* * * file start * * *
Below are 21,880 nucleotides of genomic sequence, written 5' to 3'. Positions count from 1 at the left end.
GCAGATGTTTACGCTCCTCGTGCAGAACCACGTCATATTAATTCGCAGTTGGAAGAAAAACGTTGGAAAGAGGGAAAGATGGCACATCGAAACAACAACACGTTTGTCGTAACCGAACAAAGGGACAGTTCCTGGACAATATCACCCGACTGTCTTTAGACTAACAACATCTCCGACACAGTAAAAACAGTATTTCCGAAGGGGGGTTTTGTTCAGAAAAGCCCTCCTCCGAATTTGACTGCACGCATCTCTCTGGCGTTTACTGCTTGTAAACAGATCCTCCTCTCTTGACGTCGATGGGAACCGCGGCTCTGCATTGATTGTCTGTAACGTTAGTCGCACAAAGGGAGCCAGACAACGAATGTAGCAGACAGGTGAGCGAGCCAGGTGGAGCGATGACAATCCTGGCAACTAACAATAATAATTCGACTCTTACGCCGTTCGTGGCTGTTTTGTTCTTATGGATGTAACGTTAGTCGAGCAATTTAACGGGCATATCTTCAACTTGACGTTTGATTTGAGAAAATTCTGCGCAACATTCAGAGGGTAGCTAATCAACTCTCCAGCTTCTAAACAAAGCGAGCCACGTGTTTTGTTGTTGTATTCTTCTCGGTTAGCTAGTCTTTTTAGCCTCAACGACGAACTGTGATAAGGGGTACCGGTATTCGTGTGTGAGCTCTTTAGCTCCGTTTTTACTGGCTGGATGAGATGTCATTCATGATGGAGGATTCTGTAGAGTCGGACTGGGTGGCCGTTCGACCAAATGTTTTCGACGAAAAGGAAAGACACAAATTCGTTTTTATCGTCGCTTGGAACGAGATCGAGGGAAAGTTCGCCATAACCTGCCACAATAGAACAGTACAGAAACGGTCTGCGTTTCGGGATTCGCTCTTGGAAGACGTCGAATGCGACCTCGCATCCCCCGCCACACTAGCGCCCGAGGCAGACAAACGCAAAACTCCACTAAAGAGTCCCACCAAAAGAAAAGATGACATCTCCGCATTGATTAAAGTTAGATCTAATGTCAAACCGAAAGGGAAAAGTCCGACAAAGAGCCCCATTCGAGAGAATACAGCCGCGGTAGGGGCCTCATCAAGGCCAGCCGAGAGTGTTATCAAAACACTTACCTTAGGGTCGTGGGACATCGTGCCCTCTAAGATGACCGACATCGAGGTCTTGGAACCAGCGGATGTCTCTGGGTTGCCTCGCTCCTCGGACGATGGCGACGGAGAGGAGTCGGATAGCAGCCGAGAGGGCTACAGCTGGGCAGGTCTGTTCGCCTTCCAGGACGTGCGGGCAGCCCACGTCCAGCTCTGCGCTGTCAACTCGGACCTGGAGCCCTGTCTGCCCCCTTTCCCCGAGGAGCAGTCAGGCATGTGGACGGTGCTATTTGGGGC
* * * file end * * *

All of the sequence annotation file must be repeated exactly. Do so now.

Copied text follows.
Below are 21,880 nucleotides of genomic sequence, written 5' to 3'. Positions count from 1 at the left end.
GCAGATGTTTACGCTCCTCGTGCAGAACCACGTCATATTAATTCGCAGTTGGAAGAAAAACGTTGGAAAGAGGGAAAGATGGCACATCGAAACAACAACACGTTTGTCGTAACCGAACAAAGGGACAGTTCCTGGACAATATCACCCGACTGTCTTTAGACTAACAACATCTCCGACACAGTAAAAACAGTATTTCCGAAGGGGGGTTTTGTTCAGAAAAGCCCTCCTCCGAATTTGACTGCACGCATCTCTCTGGCGTTTACTGCTTGTAAACAGATCCTCCTCTCTTGACGTCGATGGGAACCGCGGCTCTGCATTGATTGTCTGTAACGTTAGTCGCACAAAGGGAGCCAGACAACGAATGTAGCAGACAGGTGAGCGAGCCAGGTGGAGCGATGACAATCCTGGCAACTAACAATAATAATTCGACTCTTACGCCGTTCGTGGCTGTTTTGTTCTTATGGATGTAACGTTAGTCGAGCAATTTAACGGGCATATCTTCAACTTGACGTTTGATTTGAGAAAATTCTGCGCAACATTCAGAGGGTAGCTAATCAACTCTCCAGCTTCTAAACAAAGCGAGCCACGTGTTTTGTTGTTGTATTCTTCTCGGTTAGCTAGTCTTTTTAGCCTCAACGACGAACTGTGATAAGGGGTACCGGTATTCGTGTGTGAGCTCTTTAGCTCCGTTTTTACTGGCTGGATGAGATGTCATTCATGATGGAGGATTCTGTAGAGTCGGACTGGGTGGCCGTTCGACCAAATGTTTTCGACGAAAAGGAAAGACACAAATTCGTTTTTATCGTCGCTTGGAACGAGATCGAGGGAAAGTTCGCCATAACCTGCCACAATAGAACAGTACAGAAACGGTCTGCGTTTCGGGATTCGCTCTTGGAAGACGTCGAATGCGACCTCGCATCCCCCGCCACACTAGCGCCCGAGGCAGACAAACGCAAAACTCCACTAAAGAGTCCCACCAAAAGAAAAGATGACATCTCCGCATTGATTAAAGTTAGATCTAATGTCAAACCGAAAGGGAAAAGTCCGACAAAGAGCCCCATTCGAGAGAATACAGCCGCGGTAGGGGCCTCATCAAGGCCAGCCGAGAGTGTTATCAAAACACTTACCTTAGGGTCGTGGGACATCGTGCCCTCTAAGATGACCGACATCGAGGTCTTGGAACCAGCGGATGTCTCTGGGTTGCCTCGCTCCTCGGACGATGGCGACGGAGAGGAGTCGGATAGCAGCCGAGAGGGCTACAGCTGGGCAGGTCTGTTCGCCTTCCAGGACGTGCGGGCAGCCCACGTCCAGCTCTGCGCTGTCAACTCGGACCTGGAGCCCTGTCTGCCCCCTTTCCCCGAGGAGCAGTCAGGCATGTGGACGGTGCTATTTGGGGC